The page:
Mining and Nokomis Lake District issues were two big focuses of the monthly meeting of the Oneida County board last Tuesday.
Mining in the Town of Lynne continues to create division on the board with some supervisors pushing for it while others are willing to wait for more information, especially from the public. Supervisor Tom Rudolph was particularly frustrated with this scenario.
“We can’t do our job because people are against mining,” he said. “We need to be allowed to do our job, but people keep asking us to jump ahead, and now it seems as if we are spinning our wheels. We have to let the (mining) agreements go out and see what mining companies have an interest, or are even willing to bid. Then if we get bids and they are unacceptable to us, we go from there.”
Supervisor Bob Martini also spoke, explaining he had many years experience (32) as a former Department of Natural Resources (DNR) employee. “There are multiple questions with this issue,” he said. “So far the general process hasn’t included the citizens of Oneida County. We need to decide under what circumstances are we willing to allow mining. We should not expect the DNR to protect the environment.”
He also noted that within the last two or three years many DNR employees have left the agency that had experience with mining issues particularly when the Noranda Mining Company wanted to mine in the Lynne area back in the 1990s. “A whole bunch of expertise has left the agency-expertise that worked on the Lynne deposit, worked on the Crandon deposit, worked on all kinds of deposits in the North,” he said. Another point of contention was viewing confidential leasing agreements that have not been available to the public or even other board members. “When can the rest of the board see them?” he asked.
Oneida County’s corporate council Brian Desmond explained that those documents were targeted to be approved by the board, but they were sent back to the mining committee for revision to include public hearings about whether mining should even be considered before mining companies have a chance to draw up contract proposals. He hinted that they may be available for board members but not necessarily for the public. “I’m hesitant to put those documents in the public domain before the entire board sees them,” he said.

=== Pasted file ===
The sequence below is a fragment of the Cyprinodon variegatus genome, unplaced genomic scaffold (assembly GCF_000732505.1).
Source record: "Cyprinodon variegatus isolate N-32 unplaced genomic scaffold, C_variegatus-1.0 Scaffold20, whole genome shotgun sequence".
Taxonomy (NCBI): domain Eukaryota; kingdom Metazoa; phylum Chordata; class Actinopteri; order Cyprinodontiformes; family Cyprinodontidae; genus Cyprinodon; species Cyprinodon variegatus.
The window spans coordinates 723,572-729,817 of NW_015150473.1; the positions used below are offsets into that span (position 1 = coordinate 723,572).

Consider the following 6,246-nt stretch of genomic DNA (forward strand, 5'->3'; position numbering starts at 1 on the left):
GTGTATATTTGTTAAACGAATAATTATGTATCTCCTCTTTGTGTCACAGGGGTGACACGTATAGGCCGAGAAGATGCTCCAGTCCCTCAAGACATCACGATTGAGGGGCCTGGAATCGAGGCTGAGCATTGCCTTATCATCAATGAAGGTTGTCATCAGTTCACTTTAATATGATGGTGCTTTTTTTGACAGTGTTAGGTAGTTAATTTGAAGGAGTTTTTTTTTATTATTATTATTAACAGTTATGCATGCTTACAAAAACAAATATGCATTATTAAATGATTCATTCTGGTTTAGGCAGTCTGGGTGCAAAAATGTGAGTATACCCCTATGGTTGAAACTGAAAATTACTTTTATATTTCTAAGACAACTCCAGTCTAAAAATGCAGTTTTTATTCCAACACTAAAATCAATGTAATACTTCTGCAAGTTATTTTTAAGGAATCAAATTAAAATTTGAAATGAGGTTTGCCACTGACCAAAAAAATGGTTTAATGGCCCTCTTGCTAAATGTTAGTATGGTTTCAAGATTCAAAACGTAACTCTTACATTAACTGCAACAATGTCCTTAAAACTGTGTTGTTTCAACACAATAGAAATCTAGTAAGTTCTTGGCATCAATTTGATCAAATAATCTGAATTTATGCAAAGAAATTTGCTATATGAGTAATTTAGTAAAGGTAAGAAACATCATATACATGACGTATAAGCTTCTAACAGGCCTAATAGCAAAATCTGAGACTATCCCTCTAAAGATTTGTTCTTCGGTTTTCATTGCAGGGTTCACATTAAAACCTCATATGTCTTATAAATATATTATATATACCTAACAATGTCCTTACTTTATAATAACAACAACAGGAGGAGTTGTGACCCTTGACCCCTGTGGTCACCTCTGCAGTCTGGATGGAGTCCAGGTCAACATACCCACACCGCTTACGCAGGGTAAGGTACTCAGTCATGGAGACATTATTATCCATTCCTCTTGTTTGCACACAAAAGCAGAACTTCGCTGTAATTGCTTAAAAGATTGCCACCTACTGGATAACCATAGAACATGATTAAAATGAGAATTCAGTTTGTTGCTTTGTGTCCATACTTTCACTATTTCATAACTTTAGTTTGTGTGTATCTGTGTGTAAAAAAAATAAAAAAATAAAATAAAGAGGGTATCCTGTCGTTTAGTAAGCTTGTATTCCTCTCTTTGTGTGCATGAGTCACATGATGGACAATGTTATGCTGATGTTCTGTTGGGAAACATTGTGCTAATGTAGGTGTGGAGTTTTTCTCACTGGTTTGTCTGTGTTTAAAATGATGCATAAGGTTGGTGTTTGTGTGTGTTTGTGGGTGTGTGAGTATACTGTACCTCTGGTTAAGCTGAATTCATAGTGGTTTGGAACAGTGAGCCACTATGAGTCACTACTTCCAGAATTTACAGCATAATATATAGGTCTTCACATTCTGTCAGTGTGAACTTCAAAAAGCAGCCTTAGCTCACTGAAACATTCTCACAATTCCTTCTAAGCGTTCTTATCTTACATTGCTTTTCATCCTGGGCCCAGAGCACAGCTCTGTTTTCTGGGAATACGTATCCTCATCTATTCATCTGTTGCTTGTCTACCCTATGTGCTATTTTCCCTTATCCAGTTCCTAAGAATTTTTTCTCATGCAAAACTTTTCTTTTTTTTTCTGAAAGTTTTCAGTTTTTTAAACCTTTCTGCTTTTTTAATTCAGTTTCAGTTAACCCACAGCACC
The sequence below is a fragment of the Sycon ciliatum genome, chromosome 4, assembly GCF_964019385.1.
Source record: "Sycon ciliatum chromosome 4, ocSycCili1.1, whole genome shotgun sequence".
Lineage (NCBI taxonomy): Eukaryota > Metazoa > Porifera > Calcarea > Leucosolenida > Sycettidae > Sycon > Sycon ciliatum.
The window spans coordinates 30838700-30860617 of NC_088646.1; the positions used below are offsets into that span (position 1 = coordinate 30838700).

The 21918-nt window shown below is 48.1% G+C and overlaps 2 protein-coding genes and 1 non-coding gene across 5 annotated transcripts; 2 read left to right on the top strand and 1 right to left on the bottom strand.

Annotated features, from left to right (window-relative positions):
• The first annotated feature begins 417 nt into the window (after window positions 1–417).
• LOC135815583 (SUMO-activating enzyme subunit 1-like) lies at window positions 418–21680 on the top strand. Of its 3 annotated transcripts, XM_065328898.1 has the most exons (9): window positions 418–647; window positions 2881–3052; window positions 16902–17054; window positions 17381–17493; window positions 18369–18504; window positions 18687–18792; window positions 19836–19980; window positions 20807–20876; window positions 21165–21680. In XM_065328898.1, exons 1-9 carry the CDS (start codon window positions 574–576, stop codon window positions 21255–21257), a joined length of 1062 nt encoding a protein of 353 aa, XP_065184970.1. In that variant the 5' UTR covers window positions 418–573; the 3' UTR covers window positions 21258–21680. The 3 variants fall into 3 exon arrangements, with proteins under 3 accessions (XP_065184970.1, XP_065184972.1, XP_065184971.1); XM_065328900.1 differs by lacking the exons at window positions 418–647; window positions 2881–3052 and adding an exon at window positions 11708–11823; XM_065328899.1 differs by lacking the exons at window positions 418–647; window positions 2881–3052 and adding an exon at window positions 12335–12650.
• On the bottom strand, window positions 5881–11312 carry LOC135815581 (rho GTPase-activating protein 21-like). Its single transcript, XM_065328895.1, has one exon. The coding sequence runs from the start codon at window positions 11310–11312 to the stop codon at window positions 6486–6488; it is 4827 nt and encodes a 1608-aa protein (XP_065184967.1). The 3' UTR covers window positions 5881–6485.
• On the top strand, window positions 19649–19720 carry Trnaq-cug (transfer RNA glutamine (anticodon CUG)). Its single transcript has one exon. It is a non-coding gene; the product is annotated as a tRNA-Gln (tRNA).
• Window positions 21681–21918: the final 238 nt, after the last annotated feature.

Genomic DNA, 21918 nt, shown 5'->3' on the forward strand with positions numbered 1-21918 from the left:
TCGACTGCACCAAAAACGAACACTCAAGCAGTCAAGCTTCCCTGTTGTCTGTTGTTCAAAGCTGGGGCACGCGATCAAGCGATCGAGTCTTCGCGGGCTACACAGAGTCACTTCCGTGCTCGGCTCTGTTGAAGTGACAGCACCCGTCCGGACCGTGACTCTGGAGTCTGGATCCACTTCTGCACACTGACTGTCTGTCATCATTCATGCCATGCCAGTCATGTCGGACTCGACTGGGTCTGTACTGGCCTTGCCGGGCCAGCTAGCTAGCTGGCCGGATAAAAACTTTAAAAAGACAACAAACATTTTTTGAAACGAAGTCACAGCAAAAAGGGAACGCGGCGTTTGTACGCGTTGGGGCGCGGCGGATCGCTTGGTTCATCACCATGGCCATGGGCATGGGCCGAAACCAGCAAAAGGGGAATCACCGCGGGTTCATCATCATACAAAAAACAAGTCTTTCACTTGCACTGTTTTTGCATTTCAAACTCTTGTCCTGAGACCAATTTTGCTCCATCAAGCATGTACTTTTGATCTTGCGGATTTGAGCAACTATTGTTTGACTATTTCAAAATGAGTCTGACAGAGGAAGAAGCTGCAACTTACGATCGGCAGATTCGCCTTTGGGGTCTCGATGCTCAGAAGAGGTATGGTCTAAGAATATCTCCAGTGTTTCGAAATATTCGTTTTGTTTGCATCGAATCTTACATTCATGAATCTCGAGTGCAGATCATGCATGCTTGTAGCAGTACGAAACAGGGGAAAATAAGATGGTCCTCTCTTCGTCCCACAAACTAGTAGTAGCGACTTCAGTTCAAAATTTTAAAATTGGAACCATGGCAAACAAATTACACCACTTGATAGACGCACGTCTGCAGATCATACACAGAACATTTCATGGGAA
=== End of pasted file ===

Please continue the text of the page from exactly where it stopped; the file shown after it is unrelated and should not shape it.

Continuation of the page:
The board also discussed the meeting that was held in Minocqua on May 8 with the Lac du Flambeau tribal council headed by Tom Maulson. Tribal members are leery about mining in general, but particularly in Lynne. Maulson explained there were significant tribal historical ties with that property, including medicine lodges and burial sites.
Supervisor Gary Baier now heads the committee whose former chairman was Dave Hintz. The mining committee is now under the umbrella of the Forestry, Land and Outdoor Recreation Committee.
“The information from the tribe was very interesting,” said Baier. “I think it needs to go to a referendum form. The mine would be in a sensitive water resource area, and we all know how water flows. But we also need jobs here. It’s a process we need to walk through to meet the requirements (of mining) if it will happen. We have an attorney now that’s also a geologist, and our goal was to get to the first phase and anyone interested in mining do a contract.”
Desmond also briefly explained the complicated process the board and many other governmental entities would have to go through before mining can happen in Oneida County . “There would have to be an exploration lease, a special use permit to allow mining and then a mining lease,” he said. “There’s a host of permits. First a company would have to get a rezone. We would have to remove the land from the county forestry program and the DNR requires that land be replaced. There are standards to be followed with the DNR to take that out of the forestry program.”
There was a meeting scheduled in several townships on June 23 to hear the public’s reaction to mining, but it now appears to be up in the air whether it will take place. “Getting experts from the DNR to come (to these) meetings is very difficult,” said Baier.
The board also discussed the Lake Nokomis lake district petition. The board turned down the proposers of a lake district several months ago and that group is now appealing the decision. There are two ways to form a lake district. One is to gain a majority of signatures of lake residents who approve of forming a district or by a percentage of land owned. While the group did not get enough signatures to form a lake district, they did get the land portion mainly because the Wisconsin Valley Improvement Company signed the petition. This company owns a significant land mass in the area. “We reviewed the documents again and they still didn’t have enough signatures but they did meet the land mass requirement,” said Desmond.
County Board Chairman Ted Cushing announced that there would be a special board meeting to again consider the petition and the creation of the Lake District. The meeting will be held on Tuesday, May 29 at 9:30 a.m. at the Nicolet College Theatre.
“We will be hearing comments from lake people and then make a decision on the petition,” he said.
In other business the board:
• Viewed a demonstration brought before the board by Jim Winkler, youth development agent with the UW-Extension. Students play acted a typical scenario on how teen court operates, and Winkler explained to the board that by having teen courts available in Rhinelander High School and Lakeland Union high School recidivism rates are lower.
• Approved two quit claim deeds in the Town of Three Lakes and one in the Town of Lake Tomahawk.
• Renamed the former Northern Advantage building to the Oneida County Health and Aging Facility. The new facility is expected to open the first of June.
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